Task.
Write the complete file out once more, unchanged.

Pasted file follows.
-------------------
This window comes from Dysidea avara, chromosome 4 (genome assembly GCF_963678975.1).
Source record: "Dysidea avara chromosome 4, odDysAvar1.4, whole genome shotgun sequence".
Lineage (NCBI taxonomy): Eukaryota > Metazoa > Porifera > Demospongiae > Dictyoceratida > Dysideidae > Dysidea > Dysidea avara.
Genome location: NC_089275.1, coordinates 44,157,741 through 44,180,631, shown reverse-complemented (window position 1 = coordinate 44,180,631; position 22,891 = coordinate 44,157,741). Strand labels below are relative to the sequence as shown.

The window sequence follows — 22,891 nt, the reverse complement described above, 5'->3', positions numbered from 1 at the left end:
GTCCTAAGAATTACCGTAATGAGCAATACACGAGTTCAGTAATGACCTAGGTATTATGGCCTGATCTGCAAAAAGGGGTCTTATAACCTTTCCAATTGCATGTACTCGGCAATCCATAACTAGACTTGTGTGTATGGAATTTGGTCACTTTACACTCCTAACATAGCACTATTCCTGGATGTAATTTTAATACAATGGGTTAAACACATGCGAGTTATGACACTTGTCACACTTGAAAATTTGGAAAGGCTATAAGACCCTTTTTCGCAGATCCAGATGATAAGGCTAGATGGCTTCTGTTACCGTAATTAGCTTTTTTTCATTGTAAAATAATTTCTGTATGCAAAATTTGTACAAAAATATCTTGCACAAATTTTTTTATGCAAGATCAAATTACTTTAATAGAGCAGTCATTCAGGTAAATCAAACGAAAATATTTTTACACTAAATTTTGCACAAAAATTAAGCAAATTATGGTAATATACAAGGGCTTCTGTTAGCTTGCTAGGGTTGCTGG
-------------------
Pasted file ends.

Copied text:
This window comes from Dysidea avara, chromosome 4 (genome assembly GCF_963678975.1).
Source record: "Dysidea avara chromosome 4, odDysAvar1.4, whole genome shotgun sequence".
Lineage (NCBI taxonomy): Eukaryota > Metazoa > Porifera > Demospongiae > Dictyoceratida > Dysideidae > Dysidea > Dysidea avara.
Genome location: NC_089275.1, coordinates 44,157,741 through 44,180,631, shown reverse-complemented (window position 1 = coordinate 44,180,631; position 22,891 = coordinate 44,157,741). Strand labels below are relative to the sequence as shown.

The window sequence follows — 22,891 nt, the reverse complement described above, 5'->3', positions numbered from 1 at the left end:
GTCCTAAGAATTACCGTAATGAGCAATACACGAGTTCAGTAATGACCTAGGTATTATGGCCTGATCTGCAAAAAGGGGTCTTATAACCTTTCCAATTGCATGTACTCGGCAATCCATAACTAGACTTGTGTGTATGGAATTTGGTCACTTTACACTCCTAACATAGCACTATTCCTGGATGTAATTTTAATACAATGGGTTAAACACATGCGAGTTATGACACTTGTCACACTTGAAAATTTGGAAAGGCTATAAGACCCTTTTTCGCAGATCCAGATGATAAGGCTAGATGGCTTCTGTTACCGTAATTAGCTTTTTTTCATTGTAAAATAATTTCTGTATGCAAAATTTGTACAAAAATATCTTGCACAAATTTTTTTATGCAAGATCAAATTACTTTAATAGAGCAGTCATTCAGGTAAATCAAACGAAAATATTTTTACACTAAATTTTGCACAAAAATTAAGCAAATTATGGTAATATACAAGGGCTTCTGTTAGCTTGCTAGGGTTGCTGG